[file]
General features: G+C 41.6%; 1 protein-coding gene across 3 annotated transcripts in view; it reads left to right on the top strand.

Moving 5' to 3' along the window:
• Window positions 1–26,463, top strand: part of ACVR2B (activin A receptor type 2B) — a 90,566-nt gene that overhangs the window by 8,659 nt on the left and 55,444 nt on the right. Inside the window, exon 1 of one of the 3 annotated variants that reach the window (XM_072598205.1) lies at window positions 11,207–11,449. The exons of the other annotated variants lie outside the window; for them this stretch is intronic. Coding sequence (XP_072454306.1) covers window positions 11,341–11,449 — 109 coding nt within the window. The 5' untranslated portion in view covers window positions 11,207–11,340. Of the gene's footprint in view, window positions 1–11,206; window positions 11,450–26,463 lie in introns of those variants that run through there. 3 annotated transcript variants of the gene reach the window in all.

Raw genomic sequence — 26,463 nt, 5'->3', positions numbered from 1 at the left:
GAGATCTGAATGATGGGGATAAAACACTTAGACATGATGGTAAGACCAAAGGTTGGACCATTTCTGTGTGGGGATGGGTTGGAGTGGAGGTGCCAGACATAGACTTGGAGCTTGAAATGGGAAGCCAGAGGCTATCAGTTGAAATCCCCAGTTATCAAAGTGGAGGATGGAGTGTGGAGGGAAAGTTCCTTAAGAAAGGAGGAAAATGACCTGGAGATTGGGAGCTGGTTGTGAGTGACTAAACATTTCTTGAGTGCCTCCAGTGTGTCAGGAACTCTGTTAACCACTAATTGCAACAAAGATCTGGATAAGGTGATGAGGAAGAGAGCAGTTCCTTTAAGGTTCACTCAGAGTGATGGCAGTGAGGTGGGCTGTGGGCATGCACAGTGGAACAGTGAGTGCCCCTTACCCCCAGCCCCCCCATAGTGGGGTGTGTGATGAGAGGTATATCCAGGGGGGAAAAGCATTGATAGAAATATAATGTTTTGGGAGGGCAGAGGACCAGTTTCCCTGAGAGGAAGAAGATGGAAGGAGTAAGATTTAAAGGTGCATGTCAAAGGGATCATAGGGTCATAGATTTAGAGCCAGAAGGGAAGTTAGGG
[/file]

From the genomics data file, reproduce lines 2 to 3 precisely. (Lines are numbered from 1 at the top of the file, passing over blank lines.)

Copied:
Moving 5' to 3' along the window:
• Window positions 1–26,463, top strand: part of ACVR2B (activin A receptor type 2B) — a 90,566-nt gene that overhangs the window by 8,659 nt on the left and 55,444 nt on the right. Inside the window, exon 1 of one of the 3 annotated variants that reach the window (XM_072598205.1) lies at window positions 11,207–11,449. The exons of the other annotated variants lie outside the window; for them this stretch is intronic. Coding sequence (XP_072454306.1) covers window positions 11,341–11,449 — 109 coding nt within the window. The 5' untranslated portion in view covers window positions 11,207–11,340. Of the gene's footprint in view, window positions 1–11,206; window positions 11,450–26,463 lie in introns of those variants that run through there. 3 annotated transcript variants of the gene reach the window in all.